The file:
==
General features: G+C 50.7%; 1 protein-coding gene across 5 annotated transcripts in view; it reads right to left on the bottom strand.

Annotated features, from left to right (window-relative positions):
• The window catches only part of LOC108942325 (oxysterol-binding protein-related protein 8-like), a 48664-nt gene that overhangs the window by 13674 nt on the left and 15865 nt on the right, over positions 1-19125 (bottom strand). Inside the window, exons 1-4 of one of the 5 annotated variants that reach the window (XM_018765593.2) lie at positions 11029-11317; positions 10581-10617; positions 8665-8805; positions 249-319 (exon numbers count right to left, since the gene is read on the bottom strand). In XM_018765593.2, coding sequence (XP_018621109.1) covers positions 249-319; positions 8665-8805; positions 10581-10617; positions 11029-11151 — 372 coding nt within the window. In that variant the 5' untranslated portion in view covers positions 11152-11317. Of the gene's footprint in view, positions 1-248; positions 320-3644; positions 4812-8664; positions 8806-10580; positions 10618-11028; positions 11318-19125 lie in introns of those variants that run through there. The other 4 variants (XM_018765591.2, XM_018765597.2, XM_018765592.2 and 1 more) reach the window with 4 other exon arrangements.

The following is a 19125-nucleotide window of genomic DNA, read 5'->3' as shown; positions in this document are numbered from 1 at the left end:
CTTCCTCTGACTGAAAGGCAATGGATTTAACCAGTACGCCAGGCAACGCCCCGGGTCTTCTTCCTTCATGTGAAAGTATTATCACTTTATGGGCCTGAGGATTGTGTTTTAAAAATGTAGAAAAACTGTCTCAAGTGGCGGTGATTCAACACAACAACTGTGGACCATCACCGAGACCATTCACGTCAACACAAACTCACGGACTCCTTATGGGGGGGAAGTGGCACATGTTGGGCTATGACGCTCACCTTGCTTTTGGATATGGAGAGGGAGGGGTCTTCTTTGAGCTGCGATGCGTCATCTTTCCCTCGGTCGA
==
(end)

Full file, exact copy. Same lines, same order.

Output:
General features: G+C 50.7%; 1 protein-coding gene across 5 annotated transcripts in view; it reads right to left on the bottom strand.

Annotated features, from left to right (window-relative positions):
• The window catches only part of LOC108942325 (oxysterol-binding protein-related protein 8-like), a 48664-nt gene that overhangs the window by 13674 nt on the left and 15865 nt on the right, over positions 1-19125 (bottom strand). Inside the window, exons 1-4 of one of the 5 annotated variants that reach the window (XM_018765593.2) lie at positions 11029-11317; positions 10581-10617; positions 8665-8805; positions 249-319 (exon numbers count right to left, since the gene is read on the bottom strand). In XM_018765593.2, coding sequence (XP_018621109.1) covers positions 249-319; positions 8665-8805; positions 10581-10617; positions 11029-11151 — 372 coding nt within the window. In that variant the 5' untranslated portion in view covers positions 11152-11317. Of the gene's footprint in view, positions 1-248; positions 320-3644; positions 4812-8664; positions 8806-10580; positions 10618-11028; positions 11318-19125 lie in introns of those variants that run through there. The other 4 variants (XM_018765591.2, XM_018765597.2, XM_018765592.2 and 1 more) reach the window with 4 other exon arrangements.

The following is a 19125-nucleotide window of genomic DNA, read 5'->3' as shown; positions in this document are numbered from 1 at the left end:
CTTCCTCTGACTGAAAGGCAATGGATTTAACCAGTACGCCAGGCAACGCCCCGGGTCTTCTTCCTTCATGTGAAAGTATTATCACTTTATGGGCCTGAGGATTGTGTTTTAAAAATGTAGAAAAACTGTCTCAAGTGGCGGTGATTCAACACAACAACTGTGGACCATCACCGAGACCATTCACGTCAACACAAACTCACGGACTCCTTATGGGGGGGAAGTGGCACATGTTGGGCTATGACGCTCACCTTGCTTTTGGATATGGAGAGGGAGGGGTCTTCTTTGAGCTGCGATGCGTCATCTTTCCCTCGGTCGA